It is hard running next to friends on the track but what about running next to your sister. Well, this is something that the David sisters are already used to. Chloe and Claudie David both run 100m and have done so together for years in events back in Vanuatu. As Claudie is only 15 years old she is unable to compete at The Commonwealth Games this year but with the encouragement and support of her sister and father, their coach, will surely see her on the Commonwealth circuit soon. As a Dad and coach to two developing sportswomen, David Merick, is obviously incredibly proud of his daughters but identifies that their success is “the outcome of hard work, hard training, commitment and determination.”
Another pair of sisters, Cheyenne and Rosemary Rova, who both represent their country, Fiji: “We train together. We know each other’s race plan and we just go out and have fun” Cheyenne. As well as making sure they each enjoy their race they also support each other through competitions, “she knows when to be my sister and when to be my teammate.”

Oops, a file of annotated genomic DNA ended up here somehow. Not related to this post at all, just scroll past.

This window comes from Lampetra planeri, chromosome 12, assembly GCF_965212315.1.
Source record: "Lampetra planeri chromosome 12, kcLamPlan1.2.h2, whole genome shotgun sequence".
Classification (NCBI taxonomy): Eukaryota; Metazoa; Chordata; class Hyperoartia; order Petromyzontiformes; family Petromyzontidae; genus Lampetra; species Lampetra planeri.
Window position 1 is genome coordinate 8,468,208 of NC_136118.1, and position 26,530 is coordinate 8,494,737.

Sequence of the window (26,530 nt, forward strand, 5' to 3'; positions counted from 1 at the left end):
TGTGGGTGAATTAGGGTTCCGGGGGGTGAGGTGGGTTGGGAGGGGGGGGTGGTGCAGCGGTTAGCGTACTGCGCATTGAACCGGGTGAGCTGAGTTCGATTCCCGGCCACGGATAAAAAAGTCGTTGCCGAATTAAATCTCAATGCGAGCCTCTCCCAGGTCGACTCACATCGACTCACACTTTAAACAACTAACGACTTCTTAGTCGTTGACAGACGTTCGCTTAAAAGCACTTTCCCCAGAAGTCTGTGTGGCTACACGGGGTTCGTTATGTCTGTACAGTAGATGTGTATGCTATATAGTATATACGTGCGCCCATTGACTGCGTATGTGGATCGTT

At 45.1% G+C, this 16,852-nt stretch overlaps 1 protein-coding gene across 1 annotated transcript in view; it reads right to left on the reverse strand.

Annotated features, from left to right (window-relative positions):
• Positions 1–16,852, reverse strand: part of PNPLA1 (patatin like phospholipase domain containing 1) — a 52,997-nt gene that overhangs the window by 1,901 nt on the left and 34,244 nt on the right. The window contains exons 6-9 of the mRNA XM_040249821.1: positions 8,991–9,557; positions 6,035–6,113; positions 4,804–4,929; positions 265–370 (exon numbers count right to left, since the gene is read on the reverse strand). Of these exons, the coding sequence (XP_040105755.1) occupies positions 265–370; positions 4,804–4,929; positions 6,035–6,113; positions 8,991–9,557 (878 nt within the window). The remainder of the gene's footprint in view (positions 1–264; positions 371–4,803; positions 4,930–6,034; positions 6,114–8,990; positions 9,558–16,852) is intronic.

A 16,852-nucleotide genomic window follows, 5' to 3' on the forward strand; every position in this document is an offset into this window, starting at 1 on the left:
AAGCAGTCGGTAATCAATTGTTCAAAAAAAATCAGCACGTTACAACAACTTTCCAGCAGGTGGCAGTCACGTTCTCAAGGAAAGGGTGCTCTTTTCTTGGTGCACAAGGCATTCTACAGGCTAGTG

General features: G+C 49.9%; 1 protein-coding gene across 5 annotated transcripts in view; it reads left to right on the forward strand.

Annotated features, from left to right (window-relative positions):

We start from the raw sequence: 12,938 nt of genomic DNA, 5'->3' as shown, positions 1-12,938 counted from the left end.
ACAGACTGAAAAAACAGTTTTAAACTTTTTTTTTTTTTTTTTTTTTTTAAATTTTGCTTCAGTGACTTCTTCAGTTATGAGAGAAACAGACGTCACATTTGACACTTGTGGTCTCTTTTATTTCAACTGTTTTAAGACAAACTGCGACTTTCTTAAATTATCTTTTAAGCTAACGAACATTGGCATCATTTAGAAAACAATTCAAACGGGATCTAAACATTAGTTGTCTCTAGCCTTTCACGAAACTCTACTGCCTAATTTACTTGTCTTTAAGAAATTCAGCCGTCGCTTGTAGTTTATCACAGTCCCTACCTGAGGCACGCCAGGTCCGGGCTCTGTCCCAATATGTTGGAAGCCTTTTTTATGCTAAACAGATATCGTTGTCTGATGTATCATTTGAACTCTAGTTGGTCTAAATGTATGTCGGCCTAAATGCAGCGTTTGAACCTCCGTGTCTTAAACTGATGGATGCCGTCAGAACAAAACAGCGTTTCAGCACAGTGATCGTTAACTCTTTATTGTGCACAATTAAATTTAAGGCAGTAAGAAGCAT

Another inspiring sibling couple is David and Ruben Katoatau. Following David’s gold medal success in the 2014 Glasgow Commonwealth Games, Reuben followed in his brother’s footsteps making his debut appearance at these games in the same sport, weightlifting.
With many children following in their siblings or parents/ grandparents’ footsteps it is uncommon that these roles are reversed. However, this is very much the case for Judoka athlete William Tia Tin after he took up Judo after his children were part of a local club, “I guess it’s really my kids that have been the inspiration to a lot of my Judo career. They have been doing the sport much longer than I have.”
Reflecting on the whole Oceania family, Gloria King, Vanuatu, explained: “We are more than dots in the South Pacific Ocean. It's not about just one person or one island on its own, it's about the whole Pacific Ocean standing together to support each other”.